What happened?

Had a light dinner last night--some broiled pork tenderloin and eggplant with 15 carbs of bread crumbs on top. Was 83 and bloused .8, based on BG and I:C ratio, at 6 pm. I ate--even added some sweet tomato butter that I did not include in the bolus calculation.

By 7 pm, my CGM began to alert me to a low and continued until 1:00 am. I drank juice over that time--about 2 cups total that equals about 60 carbs, which would require 3.5 units to cover.

I also had 3 crackers with jam about 8pm, and a small piece of chocolate. Ate more to correct the low than I ate for dinner......

What kept my BG so low, even with all the carbs I took in?

Hi Spock. I had an experience one night where long after I'd eaten or taken any bolus my BG just kept dropping. I just kept treating it with glucose tablets - way beyond my normal amount (I can't remember specifics) and even a snack which I never do, and it just kept going down. It bottomed out at 28 though that took hours and at some point I just disconnected my pump and it finally started going up. Oddly it wasn't high the next morning! I posted on here at the time and finally what I concluded was that I had some kind of absorption problem where the insulin was getting "stored" under my skin and then released later. That was the only thing that made sense. Not fun, I know!

I've experienced symptoms like you describe, an almost overwhelming bias toward hypos. Sometimes I can explain these episodes as delayed hypos after a day of sustained exercise. But sometimes there just appears to be no rational reason for this incessant dive in BGs.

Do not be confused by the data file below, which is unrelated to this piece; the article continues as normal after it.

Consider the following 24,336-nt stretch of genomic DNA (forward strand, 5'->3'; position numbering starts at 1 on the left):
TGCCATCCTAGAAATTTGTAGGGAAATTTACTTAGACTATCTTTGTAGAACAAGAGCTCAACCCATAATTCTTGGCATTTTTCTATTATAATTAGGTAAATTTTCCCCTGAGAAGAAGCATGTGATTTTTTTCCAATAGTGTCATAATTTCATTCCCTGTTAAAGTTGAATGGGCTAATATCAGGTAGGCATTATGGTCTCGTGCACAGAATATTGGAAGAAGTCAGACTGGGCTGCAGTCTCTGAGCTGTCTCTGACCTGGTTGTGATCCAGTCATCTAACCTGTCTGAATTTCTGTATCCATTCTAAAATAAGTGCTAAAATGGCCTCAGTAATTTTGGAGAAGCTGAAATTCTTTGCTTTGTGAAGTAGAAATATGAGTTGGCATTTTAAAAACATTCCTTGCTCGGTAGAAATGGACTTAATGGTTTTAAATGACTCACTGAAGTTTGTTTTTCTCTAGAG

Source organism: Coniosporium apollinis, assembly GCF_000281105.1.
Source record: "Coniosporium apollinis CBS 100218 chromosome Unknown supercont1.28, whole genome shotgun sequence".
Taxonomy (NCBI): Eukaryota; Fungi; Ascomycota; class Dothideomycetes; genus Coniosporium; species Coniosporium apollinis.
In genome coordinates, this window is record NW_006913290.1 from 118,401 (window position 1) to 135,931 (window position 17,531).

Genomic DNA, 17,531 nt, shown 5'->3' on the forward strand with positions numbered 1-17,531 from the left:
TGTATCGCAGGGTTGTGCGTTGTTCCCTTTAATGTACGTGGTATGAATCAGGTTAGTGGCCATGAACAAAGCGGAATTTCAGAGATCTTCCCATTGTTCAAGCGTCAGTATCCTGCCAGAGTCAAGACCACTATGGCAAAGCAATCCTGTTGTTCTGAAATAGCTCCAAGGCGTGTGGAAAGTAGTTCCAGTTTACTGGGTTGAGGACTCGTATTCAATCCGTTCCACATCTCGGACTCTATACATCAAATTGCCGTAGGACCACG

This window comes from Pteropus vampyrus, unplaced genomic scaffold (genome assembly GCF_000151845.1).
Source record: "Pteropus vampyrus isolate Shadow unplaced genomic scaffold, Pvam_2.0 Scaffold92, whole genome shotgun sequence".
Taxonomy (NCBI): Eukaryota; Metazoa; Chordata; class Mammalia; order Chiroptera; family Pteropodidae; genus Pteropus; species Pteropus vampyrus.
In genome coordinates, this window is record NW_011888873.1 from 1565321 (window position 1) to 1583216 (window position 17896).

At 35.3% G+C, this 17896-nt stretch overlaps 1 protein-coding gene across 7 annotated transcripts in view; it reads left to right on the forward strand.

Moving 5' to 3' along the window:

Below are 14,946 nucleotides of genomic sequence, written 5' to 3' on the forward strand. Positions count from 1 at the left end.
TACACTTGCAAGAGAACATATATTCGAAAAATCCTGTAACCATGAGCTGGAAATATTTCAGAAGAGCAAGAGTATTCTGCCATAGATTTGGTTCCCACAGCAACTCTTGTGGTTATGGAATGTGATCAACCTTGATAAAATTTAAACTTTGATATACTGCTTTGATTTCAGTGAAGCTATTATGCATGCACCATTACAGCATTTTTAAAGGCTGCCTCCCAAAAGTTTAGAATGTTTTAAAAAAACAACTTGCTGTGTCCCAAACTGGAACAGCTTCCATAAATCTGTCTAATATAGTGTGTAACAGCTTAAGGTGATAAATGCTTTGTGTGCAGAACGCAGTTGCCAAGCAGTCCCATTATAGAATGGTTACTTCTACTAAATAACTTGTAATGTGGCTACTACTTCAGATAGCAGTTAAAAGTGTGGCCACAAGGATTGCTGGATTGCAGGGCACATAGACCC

As much as we PWDs like to be consistent with our treatment using the same insulin sensitivity factor (ISF) and insulin to carb ratio (I:C), I think that sometimes our bodies' metabolic needs can temporarily change. I also think that those changes can occasionally be extreme.

I can't guess what happened to you but I have a theory. While our metabolisms generally like to be consistent sometimes they act more like the exception than the rule. Perhaps the liver, which usually secretes a consistent amount of glucose (it also varies according to time of day), may decide to stop putting out its usual glucose flow for a few or even several hours. If my speculation is correct, then the "usual" insulin that we deliver, basal and bolus, will overwhelm the small amount of available glucose and drive us low.

I have an insulin sensitivity factor of 1:50. That is, if I take a correction dose of one unit of insulin, I can usually expect it to subtract 50 points from my current BG. I've read that some PWD here use different ISF's for different times of day. ISF variability within one day doesn't seem that odd to me. What if your ISF can change a lot, like going form 1:50 to 1:100, just every once in a while?

One thing I know for certain is that diabetes and blood glucose management is a dynamic game. We all depend on using the same I:C and ISF because they usually work. Diabetes, however, seems to delight in changing the rules, sometimes drastically. That's why it's essential that we monitor closely and respond appropriately when the rules drastically change.

You may never figure out what metabolically happened last night but I congratulate you for rolling with the punches and giving your body just what it needed when it needed it!

Now you need to remain watchful that perhaps your I:C and ISF may have changed as part of a trend, and last night was just a harbinger of that new trend.

I also have lows and highs that I can't explain, more lows I think although lately more highs. I think for some internal reason, my body wants to run higher or for lows more glucose is needed or as Terry said maybe the liver lowers glycogen levels. I think sometimes activity long before the low can drop me. Usually I get very hungry when a low like that is coming on so I test or sometimes just start eating a snack, or add more food to my meal.